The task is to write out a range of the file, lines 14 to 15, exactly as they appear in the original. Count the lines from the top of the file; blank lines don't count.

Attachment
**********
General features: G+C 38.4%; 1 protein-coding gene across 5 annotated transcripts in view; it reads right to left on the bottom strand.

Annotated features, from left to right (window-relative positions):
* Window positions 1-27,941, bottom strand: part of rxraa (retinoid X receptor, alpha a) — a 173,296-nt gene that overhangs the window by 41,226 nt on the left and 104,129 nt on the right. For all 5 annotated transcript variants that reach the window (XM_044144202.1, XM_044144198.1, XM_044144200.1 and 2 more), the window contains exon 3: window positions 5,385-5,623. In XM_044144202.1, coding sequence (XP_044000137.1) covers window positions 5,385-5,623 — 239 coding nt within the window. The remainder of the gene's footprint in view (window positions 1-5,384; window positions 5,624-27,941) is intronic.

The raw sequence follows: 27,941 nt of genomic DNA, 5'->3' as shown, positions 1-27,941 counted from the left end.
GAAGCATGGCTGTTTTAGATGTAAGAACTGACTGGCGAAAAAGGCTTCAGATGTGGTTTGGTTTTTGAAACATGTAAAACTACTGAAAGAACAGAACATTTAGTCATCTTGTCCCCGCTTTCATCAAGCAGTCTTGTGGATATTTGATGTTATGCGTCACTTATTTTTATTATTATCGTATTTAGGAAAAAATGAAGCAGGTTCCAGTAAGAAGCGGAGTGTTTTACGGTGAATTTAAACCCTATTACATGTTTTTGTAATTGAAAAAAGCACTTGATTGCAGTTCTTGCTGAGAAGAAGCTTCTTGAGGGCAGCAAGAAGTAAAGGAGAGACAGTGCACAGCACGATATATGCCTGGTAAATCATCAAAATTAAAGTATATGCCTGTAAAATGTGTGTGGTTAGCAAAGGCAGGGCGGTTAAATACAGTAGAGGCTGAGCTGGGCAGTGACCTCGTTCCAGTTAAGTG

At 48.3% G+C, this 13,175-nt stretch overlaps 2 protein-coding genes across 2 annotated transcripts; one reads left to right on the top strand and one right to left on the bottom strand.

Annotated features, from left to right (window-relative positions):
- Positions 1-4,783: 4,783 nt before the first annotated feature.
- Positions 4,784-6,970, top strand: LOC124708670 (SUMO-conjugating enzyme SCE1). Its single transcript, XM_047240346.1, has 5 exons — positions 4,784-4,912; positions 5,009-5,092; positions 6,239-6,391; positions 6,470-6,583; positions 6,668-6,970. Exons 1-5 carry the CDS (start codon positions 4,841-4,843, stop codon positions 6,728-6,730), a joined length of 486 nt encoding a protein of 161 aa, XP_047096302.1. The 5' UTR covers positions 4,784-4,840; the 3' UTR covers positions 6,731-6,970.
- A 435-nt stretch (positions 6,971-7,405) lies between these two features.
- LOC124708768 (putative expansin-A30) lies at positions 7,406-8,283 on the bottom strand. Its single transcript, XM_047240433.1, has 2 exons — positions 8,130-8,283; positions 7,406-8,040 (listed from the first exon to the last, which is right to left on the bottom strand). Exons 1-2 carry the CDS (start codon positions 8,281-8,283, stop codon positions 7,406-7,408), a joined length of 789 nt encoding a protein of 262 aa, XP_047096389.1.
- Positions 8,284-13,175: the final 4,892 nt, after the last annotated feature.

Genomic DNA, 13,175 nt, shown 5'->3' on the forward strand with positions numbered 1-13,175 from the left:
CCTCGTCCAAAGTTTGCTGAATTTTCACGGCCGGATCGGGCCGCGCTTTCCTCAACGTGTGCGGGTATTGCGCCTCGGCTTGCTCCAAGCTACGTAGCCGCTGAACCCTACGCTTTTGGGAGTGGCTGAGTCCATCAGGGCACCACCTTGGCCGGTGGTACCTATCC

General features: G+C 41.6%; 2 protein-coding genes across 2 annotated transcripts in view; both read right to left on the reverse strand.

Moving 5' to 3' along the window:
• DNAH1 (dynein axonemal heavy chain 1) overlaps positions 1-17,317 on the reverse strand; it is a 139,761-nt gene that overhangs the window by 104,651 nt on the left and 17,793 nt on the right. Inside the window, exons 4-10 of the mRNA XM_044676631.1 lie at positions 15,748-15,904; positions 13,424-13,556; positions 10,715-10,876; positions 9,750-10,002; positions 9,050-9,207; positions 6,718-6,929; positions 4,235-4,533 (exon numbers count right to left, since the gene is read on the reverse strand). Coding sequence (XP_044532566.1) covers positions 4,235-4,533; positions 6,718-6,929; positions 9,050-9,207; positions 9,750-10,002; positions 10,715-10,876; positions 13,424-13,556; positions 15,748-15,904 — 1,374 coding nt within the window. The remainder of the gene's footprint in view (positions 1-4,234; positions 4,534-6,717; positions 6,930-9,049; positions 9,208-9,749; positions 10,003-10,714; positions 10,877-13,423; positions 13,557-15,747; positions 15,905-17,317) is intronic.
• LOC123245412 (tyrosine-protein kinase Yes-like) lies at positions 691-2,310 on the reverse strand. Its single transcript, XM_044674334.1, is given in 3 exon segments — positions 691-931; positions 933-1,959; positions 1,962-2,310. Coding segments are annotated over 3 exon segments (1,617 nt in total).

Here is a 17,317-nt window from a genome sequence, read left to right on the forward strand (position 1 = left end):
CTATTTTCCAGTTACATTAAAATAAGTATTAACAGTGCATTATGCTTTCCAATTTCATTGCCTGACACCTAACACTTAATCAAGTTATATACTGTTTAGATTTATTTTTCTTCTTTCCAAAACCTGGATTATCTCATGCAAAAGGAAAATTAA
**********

CCTCGTCCAAAGTTTGCTGAATTTTCACGGCCGGATCGGGCCGCGCTTTCCTCAACGTGTGCGGGTATTGCGCCTCGGCTTGCTCCAAGCTACGTAGCCGCTGAACCCTACGCTTTTGGGAGTGGCTGAGTCCATCAGGGCACCACCTTGGCCGGTGGTACCTATCC

General features: G+C 41.6%; 2 protein-coding genes across 2 annotated transcripts in view; both read right to left on the reverse strand.